INDIANAPOLIS, Ind. (WTTV) – A disturbing trend shows people will take pretty much anything to achieve a high. This comes after a 40-year-old man died after overdosing on anti-diarrhea medication.
    “It is a derivative of a synthetic opioid,” said Bartholomew County Coroner Clayton Nolting.Taking a large dose of anti-diarrhea drugs like Imodium is just one of the ways Hoosiers are now trying to get high. Officials say abuse of the drug has led to overdose deaths across central Indiana.
    “They are seeing more and more of the Imodium overdoses coming in,” said Nolting.
    Nolting says his county just had its first loperamide overdose. Loperamide is the generic name for Imodium, a drug which can lead to fatal cardiac rhythms.
    Now, Nolting is warning the public of the dangerous and growing trend.
    “If I get the information out there people will say ‘oh look there is a new way to get high,’ but I’m trying to educate people,” said Nolting.
    As the nation continues to battle an ongoing opioid epidemic, officials say they have seen a spike in people turning to the over-the-counter drugs which are readily available and cheap.
    “I can buy as many as I want. There is absolutely no limit to what you can buy, besides what is on the shelf,” said Nolting.
    The Food and Drug Administration is working with manufacturers to limit the access. The FDA says they have asked companies to use blister packaging or single dose packages, which may help prevent abuse of the medicine.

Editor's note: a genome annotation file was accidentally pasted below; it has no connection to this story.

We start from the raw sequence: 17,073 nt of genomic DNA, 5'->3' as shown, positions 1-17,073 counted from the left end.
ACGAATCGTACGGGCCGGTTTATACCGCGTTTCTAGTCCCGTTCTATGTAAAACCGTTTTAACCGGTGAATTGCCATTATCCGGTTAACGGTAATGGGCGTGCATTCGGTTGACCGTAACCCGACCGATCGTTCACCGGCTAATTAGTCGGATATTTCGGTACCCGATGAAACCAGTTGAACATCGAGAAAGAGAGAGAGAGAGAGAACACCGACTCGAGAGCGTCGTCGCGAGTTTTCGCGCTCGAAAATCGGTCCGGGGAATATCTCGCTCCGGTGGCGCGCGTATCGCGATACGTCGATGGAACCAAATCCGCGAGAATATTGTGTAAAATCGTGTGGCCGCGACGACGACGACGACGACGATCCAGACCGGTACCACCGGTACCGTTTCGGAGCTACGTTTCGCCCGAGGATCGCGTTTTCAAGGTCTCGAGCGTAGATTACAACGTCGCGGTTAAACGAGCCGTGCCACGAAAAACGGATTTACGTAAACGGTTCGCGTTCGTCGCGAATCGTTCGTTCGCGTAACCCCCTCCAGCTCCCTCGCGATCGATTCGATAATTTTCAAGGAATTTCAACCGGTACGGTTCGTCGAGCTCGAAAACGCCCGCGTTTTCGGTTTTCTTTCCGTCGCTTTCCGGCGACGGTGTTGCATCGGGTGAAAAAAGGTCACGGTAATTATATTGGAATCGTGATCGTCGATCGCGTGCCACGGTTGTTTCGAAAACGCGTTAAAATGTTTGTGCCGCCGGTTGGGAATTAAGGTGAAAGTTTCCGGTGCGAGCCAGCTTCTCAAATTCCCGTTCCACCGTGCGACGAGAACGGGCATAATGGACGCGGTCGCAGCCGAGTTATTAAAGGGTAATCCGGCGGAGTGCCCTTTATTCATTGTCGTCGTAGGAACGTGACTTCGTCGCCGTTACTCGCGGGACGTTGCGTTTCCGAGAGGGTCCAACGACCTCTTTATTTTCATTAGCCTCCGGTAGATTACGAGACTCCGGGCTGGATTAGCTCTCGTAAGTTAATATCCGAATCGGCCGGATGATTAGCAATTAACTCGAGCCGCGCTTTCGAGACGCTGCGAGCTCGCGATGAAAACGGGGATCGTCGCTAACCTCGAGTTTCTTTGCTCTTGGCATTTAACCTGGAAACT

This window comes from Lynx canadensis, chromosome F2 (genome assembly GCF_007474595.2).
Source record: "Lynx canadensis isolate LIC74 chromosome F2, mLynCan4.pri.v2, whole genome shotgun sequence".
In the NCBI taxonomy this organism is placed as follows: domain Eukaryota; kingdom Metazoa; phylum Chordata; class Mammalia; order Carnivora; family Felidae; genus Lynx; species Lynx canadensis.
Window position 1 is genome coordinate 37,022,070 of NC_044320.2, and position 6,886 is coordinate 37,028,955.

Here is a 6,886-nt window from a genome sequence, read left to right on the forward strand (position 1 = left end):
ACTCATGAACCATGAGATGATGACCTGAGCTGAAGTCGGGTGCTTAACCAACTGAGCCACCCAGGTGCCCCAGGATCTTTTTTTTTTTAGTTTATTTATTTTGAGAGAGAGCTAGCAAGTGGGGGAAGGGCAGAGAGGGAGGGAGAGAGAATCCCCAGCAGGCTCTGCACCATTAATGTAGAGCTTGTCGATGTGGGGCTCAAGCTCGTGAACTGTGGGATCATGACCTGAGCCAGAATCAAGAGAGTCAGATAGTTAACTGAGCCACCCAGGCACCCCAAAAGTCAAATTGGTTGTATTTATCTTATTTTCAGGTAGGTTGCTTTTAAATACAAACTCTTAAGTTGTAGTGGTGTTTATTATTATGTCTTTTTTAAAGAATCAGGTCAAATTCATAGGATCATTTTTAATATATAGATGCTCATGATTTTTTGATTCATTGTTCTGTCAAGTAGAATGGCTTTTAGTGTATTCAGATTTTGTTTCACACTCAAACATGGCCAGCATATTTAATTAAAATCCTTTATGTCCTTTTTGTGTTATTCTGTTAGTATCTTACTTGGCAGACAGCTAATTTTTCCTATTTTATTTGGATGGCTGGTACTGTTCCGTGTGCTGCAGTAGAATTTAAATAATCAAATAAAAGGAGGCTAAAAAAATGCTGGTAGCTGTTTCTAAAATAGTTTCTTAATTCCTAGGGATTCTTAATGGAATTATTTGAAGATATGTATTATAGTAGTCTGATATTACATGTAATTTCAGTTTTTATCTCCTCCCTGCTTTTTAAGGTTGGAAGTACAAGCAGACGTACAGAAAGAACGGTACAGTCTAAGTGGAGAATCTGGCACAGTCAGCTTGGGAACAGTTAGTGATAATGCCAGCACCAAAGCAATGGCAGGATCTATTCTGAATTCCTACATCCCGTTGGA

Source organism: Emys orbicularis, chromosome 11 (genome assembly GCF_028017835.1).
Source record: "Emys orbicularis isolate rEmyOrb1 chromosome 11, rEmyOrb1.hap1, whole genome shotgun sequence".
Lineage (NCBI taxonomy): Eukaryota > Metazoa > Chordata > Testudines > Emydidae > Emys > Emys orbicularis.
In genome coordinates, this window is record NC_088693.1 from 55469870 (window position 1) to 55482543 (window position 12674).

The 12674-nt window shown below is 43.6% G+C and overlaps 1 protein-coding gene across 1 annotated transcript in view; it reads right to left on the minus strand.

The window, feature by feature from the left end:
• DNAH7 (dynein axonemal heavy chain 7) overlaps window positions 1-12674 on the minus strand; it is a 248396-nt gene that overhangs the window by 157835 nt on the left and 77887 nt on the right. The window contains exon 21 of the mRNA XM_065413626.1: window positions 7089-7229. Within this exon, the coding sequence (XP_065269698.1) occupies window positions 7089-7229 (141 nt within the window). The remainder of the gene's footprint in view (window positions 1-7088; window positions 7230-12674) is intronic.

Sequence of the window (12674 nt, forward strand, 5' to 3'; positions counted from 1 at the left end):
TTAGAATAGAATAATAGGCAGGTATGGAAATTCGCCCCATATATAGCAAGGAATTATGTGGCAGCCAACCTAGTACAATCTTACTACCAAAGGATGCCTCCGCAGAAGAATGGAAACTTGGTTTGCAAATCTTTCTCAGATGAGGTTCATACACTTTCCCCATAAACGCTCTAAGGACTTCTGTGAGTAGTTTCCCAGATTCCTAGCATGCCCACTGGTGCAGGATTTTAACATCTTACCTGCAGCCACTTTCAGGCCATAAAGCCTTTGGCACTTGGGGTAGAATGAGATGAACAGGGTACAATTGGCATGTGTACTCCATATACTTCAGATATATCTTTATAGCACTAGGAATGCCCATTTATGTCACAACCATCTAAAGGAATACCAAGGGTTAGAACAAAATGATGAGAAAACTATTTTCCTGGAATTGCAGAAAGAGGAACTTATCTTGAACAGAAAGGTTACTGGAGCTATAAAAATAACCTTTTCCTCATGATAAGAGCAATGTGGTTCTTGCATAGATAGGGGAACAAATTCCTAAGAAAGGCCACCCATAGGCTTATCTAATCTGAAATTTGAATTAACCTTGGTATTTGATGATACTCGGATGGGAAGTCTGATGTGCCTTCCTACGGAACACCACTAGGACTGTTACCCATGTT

“If we start getting more and more of it, then it is something that needs to be talked about and discussed,” said Nolting.
    A few counties around central Indiana say they have had some loperamide overdoses and expect to see more.

    10 Defeating Attitudes in Early Sobriety and How To Combat Them

    Posted on January 26, 2018 at 8:54 PM Comments comments (0)
    Getting sober is one of, if not the hardest thing that us addicts will ever have to do. The journey to long term recovery is a hard one, often bumpy and filled with difficult personal and emotional challenges. Here are some thoughts and belief systems that commonly come up for us amongst early sobriety to be aware of, watch out for, and discard when they creep in!